Why Water Quality Should Matter to Farmers

By Emily Folk

Agriculture and water quality are inherently linked, and farmers and ranchers manage 70 percent of the world’s fresh water, according to the American Farmland Trust.

Water is a vital resource for farmers, and farming activities have a substantial effect on water quality.  Farms impact water quality in a variety of ways, namely due to the pollutants that can run off into waterways with rain. These pollutants come from fertilizers, animal waste and soil erosion.

Fertilizers and animal waste can introduce excessive levels of nutrients, such as nitrogen and phosphorous, into waters. These nutrients can cause algae blooms, which deplete oxygen from the water, suffocating fish and other marine life.

Animal waste may also introduce toxic fecal coliforms to the water, and pesticides can introduce toxins as well. High levels of sediment caused by erosion make drinking water treatment more challenging and can impact marine life.

Here's why these water quality issues should matter to farmers.

1. Water for Crops and Livestock

Farmers, of course, need water for their crops and livestock. It’s a vital input for all farms. Although it would take some time for farmers to feel severe impacts from damaged water quality, if it becomes too degraded, the results could be disastrous for farmers. For this reason, it’s in farmers’ own economic interest to protect water quality.

2. Drinking Water

Pollutants in water can also reduce the quality of drinking water in an area, potentially making it unsafe to consume. Runoff from agriculture tends to affect low-income rural communities the most. If farmers or their neighbors get their water from wells, their drinking water is especially susceptible to runoff pollution.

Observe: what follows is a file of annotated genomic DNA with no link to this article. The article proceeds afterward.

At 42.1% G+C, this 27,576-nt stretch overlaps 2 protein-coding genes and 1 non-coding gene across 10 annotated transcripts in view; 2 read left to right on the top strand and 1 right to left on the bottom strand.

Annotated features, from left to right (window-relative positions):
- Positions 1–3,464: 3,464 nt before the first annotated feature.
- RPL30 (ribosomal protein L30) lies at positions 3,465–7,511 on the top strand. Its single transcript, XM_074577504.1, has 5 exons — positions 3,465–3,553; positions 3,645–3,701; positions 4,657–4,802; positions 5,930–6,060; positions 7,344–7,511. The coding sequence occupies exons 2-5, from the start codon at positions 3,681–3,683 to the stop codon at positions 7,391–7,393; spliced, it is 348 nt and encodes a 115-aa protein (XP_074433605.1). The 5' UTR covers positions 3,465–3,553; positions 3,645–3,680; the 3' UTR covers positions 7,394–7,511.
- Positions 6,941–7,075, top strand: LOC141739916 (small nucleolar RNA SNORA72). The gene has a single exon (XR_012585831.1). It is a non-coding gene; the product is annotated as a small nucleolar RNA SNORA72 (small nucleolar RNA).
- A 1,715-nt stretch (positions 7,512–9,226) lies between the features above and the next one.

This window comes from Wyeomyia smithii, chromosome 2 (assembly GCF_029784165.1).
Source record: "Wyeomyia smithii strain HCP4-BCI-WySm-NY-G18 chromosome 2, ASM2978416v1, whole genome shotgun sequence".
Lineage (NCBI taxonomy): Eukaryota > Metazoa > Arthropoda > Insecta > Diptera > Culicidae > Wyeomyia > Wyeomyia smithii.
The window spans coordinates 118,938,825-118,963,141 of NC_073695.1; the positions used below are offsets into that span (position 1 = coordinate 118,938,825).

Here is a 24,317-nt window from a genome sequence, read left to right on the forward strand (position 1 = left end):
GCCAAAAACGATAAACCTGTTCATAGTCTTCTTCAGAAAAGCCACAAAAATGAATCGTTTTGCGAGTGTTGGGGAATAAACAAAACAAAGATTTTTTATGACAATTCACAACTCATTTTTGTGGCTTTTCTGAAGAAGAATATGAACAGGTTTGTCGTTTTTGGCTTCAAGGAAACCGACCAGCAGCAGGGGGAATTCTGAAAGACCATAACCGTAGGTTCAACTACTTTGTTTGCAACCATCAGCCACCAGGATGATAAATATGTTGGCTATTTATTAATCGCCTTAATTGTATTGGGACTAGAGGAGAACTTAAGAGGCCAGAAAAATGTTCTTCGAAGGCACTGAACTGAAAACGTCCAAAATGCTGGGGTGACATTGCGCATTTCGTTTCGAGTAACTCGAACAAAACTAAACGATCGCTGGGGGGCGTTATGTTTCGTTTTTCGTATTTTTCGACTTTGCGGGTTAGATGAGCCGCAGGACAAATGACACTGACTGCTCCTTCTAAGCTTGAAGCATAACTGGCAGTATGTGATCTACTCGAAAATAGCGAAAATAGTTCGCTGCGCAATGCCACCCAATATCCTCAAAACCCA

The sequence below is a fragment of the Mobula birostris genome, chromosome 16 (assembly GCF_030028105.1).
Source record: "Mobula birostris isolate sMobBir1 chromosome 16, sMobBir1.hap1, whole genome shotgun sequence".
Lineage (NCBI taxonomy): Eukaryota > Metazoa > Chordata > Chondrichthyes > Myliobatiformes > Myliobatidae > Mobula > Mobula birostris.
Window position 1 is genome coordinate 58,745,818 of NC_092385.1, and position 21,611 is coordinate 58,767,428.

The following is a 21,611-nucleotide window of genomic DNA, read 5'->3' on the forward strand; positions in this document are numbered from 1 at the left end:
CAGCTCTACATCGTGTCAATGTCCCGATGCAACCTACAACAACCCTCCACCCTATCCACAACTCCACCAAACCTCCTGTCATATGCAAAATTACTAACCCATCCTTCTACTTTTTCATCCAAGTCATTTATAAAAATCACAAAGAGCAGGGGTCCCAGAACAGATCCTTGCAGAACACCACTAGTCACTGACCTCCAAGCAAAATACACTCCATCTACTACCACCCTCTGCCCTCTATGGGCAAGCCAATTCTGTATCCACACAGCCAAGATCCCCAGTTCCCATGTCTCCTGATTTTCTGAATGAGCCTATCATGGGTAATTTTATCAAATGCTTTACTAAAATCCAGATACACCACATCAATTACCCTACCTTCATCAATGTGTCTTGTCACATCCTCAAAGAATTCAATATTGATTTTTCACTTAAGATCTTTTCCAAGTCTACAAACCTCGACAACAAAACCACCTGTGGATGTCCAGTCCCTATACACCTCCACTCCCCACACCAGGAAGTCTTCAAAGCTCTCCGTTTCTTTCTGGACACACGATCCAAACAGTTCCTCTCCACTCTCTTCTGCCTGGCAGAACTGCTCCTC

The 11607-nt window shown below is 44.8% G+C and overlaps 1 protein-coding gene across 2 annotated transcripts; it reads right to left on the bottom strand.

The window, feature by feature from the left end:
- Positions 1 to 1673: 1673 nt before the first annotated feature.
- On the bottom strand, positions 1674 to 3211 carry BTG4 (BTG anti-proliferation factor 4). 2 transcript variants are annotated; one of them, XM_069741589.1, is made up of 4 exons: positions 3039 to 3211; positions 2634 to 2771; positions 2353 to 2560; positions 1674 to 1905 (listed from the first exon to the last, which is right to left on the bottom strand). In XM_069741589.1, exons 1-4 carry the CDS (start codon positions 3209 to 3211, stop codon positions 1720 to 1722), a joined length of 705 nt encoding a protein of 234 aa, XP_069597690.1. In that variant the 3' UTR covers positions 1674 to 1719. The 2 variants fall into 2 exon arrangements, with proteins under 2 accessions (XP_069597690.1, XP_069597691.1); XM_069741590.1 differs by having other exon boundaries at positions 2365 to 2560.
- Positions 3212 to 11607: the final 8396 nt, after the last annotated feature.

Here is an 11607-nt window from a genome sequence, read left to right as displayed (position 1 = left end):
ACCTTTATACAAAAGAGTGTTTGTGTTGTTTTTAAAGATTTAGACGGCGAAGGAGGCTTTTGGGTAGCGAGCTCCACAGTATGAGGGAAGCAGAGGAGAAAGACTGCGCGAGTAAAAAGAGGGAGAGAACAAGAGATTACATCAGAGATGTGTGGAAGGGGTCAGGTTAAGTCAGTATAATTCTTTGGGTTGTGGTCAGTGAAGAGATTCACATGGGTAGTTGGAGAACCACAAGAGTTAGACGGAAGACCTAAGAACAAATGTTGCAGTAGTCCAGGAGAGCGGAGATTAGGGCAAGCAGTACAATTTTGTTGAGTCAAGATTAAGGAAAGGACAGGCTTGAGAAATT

3. Environmental Impacts

Many of the same pollutants that can impact water quality near farms can also worsen broader climate problems. Excess nutrients that end up in water or evaporate into the atmosphere may contribute to climate change, acid rain and hypoxia in oceans.

Acid rain can harm plants directly and degrade soil quality, decreasing yield. Climate change is also creating various challenges for farmers, including droughts.

4. Government Force

Many farmers want to avoid heavy government involvement in their operations. As of yet, the government has mostly dealt with agriculture’s impact on water quality by providing best practices and offer incentives to farmers who follow them. The 2015 Waters of the United States rule, or WOTUS, would have given the government more authority over small waterways, but the Trump administration has delayed the rule for two years.

If water quality continues to degrade, farmers may, however, eventually be met with increased government control over their operations.

What Farmers Can Do

By changing their farming practices, farmers can substantially reduce the damage that their operations do to water quality. Many farmers have already begun taking some of these steps and have started to see results.

  • Strategies for fertilizer use: Strategies from protecting water include changes to the way farmers use fertilizers. To prevent runoff, farmers can reduce the amount they use and only apply it at the proper times of the year. Precision agriculture involves the use of technologies that enable farmers to apply just the right amount of fertilizer to exactly the right spot, leaving no excess to run into waterways.
  • Use of cover crops: Cover crops, such as certain grasses and grains, can also prevent runoff by absorbing excess nutrients and can reduce soil erosion as well. Employing conservation tillage also lessens both runoff and erosion.
  • Strategies for manure management: Changes in the way farms manage manure can also help. Rather than think of manure as animal waste, if farms think of it as a resource due to the nutrients it can provide plants, the may manage it better. Farms can compost it or use it as fertilizer and take steps to prevent it from running into waterways.
  • Restricting animal access to water bodies: Restricting animals’ access to water such as ponds and streams can also prevent manure from entering them as well as reduce soil erosion on the banks of these small waterways.
  • Planting buffers: Additionally, farmers can plant a buffer of grasses, shrubs and trees along bodies of water. These buffers absorb nutrients and filter them from rainwater, reducing waterway pollution.

Farms need good water quality to operate, and agriculture has a significant impact on water quality. That is why water quality matters to farmers. It’s a resource they need, and they have the power to protect it.

About the author: Emily is a sustainability writer and avid gardener. You can read more of her work on her site, Conservation Folks, where she writes about helping tomorrow’s planet today.